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Top 5

American ghost towns

Copper, coal, gold and great fortune: this is what caused the boom of mining towns throughout the United States in the 19th century. Blinded by potential wealth, thousands made their way to these towns – but they left as fast as they came when the resources dried up, leaving these places as eerie ghost towns. Visit them if you dare…

Be warned!
Ghost Towns 1 Number 5
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    Virginia City, Montana

    ‘Wild West’ Virginia City

    If there is one place to experience the Wild West, it is in Virginia City, Montana.

    Ghost Towns 2 Number 4
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      South Pass City, Wyoming

      South Pass City goldmine

      South Pass City was born with the discovery of gold in the Wind River Range in 1867. This town in Wyoming was part of the Sweetwater Mining District, which also included nearby Miners Delight and Atlantic City.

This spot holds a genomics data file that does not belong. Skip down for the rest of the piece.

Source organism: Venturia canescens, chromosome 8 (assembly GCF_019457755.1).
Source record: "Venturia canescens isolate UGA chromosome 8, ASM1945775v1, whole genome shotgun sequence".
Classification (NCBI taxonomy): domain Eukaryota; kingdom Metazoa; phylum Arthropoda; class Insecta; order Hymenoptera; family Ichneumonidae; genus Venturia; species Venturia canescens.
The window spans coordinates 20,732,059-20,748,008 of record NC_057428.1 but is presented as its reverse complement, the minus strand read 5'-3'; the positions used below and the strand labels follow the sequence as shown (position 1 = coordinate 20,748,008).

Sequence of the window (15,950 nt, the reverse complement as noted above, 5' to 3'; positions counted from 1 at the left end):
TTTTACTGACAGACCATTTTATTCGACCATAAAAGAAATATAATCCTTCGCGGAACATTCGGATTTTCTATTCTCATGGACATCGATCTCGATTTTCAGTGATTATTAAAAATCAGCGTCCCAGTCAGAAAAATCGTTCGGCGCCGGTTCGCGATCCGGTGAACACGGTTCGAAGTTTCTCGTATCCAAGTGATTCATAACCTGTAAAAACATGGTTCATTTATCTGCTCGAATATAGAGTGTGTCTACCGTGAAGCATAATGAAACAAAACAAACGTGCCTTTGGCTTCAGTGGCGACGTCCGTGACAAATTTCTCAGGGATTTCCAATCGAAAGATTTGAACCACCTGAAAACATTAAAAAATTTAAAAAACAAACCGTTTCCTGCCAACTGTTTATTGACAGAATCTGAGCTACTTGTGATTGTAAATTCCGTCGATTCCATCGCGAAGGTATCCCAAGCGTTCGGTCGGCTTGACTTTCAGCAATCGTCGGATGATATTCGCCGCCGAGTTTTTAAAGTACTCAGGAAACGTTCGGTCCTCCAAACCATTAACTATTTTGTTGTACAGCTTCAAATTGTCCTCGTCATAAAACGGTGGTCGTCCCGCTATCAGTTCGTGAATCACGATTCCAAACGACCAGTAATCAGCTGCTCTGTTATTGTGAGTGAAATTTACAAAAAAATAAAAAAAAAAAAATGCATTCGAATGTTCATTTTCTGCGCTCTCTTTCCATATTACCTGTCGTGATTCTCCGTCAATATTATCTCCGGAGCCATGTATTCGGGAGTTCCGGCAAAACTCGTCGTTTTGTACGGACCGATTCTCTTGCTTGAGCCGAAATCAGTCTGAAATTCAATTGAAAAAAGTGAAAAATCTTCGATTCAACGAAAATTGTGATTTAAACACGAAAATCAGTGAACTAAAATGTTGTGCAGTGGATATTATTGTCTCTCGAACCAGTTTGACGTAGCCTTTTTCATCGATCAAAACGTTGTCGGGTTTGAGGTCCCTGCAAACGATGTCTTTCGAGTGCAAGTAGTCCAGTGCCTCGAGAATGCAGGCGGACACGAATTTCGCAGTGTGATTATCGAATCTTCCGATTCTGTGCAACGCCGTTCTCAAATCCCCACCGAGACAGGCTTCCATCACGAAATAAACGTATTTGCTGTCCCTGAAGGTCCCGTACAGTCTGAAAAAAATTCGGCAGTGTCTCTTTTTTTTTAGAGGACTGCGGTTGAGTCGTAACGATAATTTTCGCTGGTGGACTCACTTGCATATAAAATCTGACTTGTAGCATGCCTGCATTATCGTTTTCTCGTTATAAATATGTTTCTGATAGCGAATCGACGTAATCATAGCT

Ghost Towns 3 Number 3
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        Thurmond, West Virginia

        The Thurmond railroad

        From an abandoned train station to an eerily desolate city centre: Thurmond is your classic ghost town.

        Ghost Towns 4 Number 2
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          Kennecott, Alaska

          Back in time in Kennecott

          Amidst the beautiful scenery of St. Elias National Park in rugged Alaska lies Kennecott, a town that produced around 200 million dollars’ worth of coal between 1911 and 1938.

          Ghost Towns 5 Number 1
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            Bodie, California

            The Curse of Bodie

            Bodie is also known as California's official ghost town. During its heyday in 1879, this town was home to 12,000 people all looking to strike gold; but in the 20th century, Bodie slowly declined.

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